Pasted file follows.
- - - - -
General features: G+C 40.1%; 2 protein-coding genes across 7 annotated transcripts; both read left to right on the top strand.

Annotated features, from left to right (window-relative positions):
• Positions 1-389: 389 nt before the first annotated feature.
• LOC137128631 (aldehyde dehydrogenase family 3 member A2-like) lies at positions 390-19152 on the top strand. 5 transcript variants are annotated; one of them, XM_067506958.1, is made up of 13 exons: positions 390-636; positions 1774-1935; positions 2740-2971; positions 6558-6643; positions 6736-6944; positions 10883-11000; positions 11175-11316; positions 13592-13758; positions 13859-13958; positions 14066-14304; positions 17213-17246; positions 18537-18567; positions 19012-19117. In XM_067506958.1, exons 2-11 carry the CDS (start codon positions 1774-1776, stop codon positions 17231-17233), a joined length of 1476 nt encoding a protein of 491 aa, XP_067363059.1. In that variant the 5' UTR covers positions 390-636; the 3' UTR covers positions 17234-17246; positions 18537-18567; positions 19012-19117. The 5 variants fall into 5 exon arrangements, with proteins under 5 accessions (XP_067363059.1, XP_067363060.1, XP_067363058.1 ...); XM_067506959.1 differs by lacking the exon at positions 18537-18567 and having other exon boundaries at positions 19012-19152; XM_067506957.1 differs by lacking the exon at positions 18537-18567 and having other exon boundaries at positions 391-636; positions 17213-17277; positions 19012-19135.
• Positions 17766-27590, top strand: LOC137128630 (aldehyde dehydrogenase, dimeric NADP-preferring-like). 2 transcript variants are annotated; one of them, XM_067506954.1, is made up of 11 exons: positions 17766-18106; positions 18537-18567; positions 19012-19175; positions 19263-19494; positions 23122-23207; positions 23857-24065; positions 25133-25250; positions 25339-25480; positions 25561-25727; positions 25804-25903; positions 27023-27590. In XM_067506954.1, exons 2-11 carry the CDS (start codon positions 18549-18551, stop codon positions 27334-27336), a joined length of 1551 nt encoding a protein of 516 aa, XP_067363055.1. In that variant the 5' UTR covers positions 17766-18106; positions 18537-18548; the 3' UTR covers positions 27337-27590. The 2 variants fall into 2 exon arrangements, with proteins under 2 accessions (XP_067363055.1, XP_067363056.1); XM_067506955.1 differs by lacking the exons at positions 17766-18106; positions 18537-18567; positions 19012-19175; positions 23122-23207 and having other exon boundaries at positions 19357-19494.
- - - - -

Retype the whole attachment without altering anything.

General features: G+C 40.1%; 2 protein-coding genes across 7 annotated transcripts; both read left to right on the top strand.

Annotated features, from left to right (window-relative positions):
• Positions 1-389: 389 nt before the first annotated feature.
• LOC137128631 (aldehyde dehydrogenase family 3 member A2-like) lies at positions 390-19152 on the top strand. 5 transcript variants are annotated; one of them, XM_067506958.1, is made up of 13 exons: positions 390-636; positions 1774-1935; positions 2740-2971; positions 6558-6643; positions 6736-6944; positions 10883-11000; positions 11175-11316; positions 13592-13758; positions 13859-13958; positions 14066-14304; positions 17213-17246; positions 18537-18567; positions 19012-19117. In XM_067506958.1, exons 2-11 carry the CDS (start codon positions 1774-1776, stop codon positions 17231-17233), a joined length of 1476 nt encoding a protein of 491 aa, XP_067363059.1. In that variant the 5' UTR covers positions 390-636; the 3' UTR covers positions 17234-17246; positions 18537-18567; positions 19012-19117. The 5 variants fall into 5 exon arrangements, with proteins under 5 accessions (XP_067363059.1, XP_067363060.1, XP_067363058.1 ...); XM_067506959.1 differs by lacking the exon at positions 18537-18567 and having other exon boundaries at positions 19012-19152; XM_067506957.1 differs by lacking the exon at positions 18537-18567 and having other exon boundaries at positions 391-636; positions 17213-17277; positions 19012-19135.
• Positions 17766-27590, top strand: LOC137128630 (aldehyde dehydrogenase, dimeric NADP-preferring-like). 2 transcript variants are annotated; one of them, XM_067506954.1, is made up of 11 exons: positions 17766-18106; positions 18537-18567; positions 19012-19175; positions 19263-19494; positions 23122-23207; positions 23857-24065; positions 25133-25250; positions 25339-25480; positions 25561-25727; positions 25804-25903; positions 27023-27590. In XM_067506954.1, exons 2-11 carry the CDS (start codon positions 18549-18551, stop codon positions 27334-27336), a joined length of 1551 nt encoding a protein of 516 aa, XP_067363055.1. In that variant the 5' UTR covers positions 17766-18106; positions 18537-18548; the 3' UTR covers positions 27337-27590. The 2 variants fall into 2 exon arrangements, with proteins under 2 accessions (XP_067363055.1, XP_067363056.1); XM_067506955.1 differs by lacking the exons at positions 17766-18106; positions 18537-18567; positions 19012-19175; positions 23122-23207 and having other exon boundaries at positions 19357-19494.